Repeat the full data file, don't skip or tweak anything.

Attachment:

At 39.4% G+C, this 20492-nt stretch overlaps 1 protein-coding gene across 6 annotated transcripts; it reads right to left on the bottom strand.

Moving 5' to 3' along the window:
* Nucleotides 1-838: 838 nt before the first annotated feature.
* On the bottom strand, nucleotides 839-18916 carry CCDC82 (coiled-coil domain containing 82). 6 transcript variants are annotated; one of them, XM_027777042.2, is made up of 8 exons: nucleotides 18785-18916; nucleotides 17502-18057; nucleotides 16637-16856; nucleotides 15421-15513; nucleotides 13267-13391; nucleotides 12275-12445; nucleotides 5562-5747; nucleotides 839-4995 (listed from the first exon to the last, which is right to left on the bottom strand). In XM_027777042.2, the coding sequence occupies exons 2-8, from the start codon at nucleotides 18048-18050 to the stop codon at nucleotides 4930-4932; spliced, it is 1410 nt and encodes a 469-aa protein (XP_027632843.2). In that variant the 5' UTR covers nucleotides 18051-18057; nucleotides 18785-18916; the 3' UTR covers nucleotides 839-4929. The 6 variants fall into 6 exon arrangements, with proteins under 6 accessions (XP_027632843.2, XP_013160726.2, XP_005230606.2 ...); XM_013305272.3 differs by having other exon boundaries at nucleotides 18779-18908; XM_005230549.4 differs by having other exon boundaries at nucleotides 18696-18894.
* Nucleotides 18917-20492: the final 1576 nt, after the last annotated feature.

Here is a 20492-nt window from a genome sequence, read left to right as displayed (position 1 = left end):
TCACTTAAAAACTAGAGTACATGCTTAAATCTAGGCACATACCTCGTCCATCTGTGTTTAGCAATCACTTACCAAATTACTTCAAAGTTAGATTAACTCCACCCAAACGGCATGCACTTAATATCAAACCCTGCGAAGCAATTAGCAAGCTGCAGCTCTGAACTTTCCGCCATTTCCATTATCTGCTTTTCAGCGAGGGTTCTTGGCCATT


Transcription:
At 39.4% G+C, this 20492-nt stretch overlaps 1 protein-coding gene across 6 annotated transcripts; it reads right to left on the bottom strand.

Moving 5' to 3' along the window:
* Nucleotides 1-838: 838 nt before the first annotated feature.
* On the bottom strand, nucleotides 839-18916 carry CCDC82 (coiled-coil domain containing 82). 6 transcript variants are annotated; one of them, XM_027777042.2, is made up of 8 exons: nucleotides 18785-18916; nucleotides 17502-18057; nucleotides 16637-16856; nucleotides 15421-15513; nucleotides 13267-13391; nucleotides 12275-12445; nucleotides 5562-5747; nucleotides 839-4995 (listed from the first exon to the last, which is right to left on the bottom strand). In XM_027777042.2, the coding sequence occupies exons 2-8, from the start codon at nucleotides 18048-18050 to the stop codon at nucleotides 4930-4932; spliced, it is 1410 nt and encodes a 469-aa protein (XP_027632843.2). In that variant the 5' UTR covers nucleotides 18051-18057; nucleotides 18785-18916; the 3' UTR covers nucleotides 839-4929. The 6 variants fall into 6 exon arrangements, with proteins under 6 accessions (XP_027632843.2, XP_013160726.2, XP_005230606.2 ...); XM_013305272.3 differs by having other exon boundaries at nucleotides 18779-18908; XM_005230549.4 differs by having other exon boundaries at nucleotides 18696-18894.
* Nucleotides 18917-20492: the final 1576 nt, after the last annotated feature.

Here is a 20492-nt window from a genome sequence, read left to right as displayed (position 1 = left end):
TCACTTAAAAACTAGAGTACATGCTTAAATCTAGGCACATACCTCGTCCATCTGTGTTTAGCAATCACTTACCAAATTACTTCAAAGTTAGATTAACTCCACCCAAACGGCATGCACTTAATATCAAACCCTGCGAAGCAATTAGCAAGCTGCAGCTCTGAACTTTCCGCCATTTCCATTATCTGCTTTTCAGCGAGGGTTCTTGGCCATT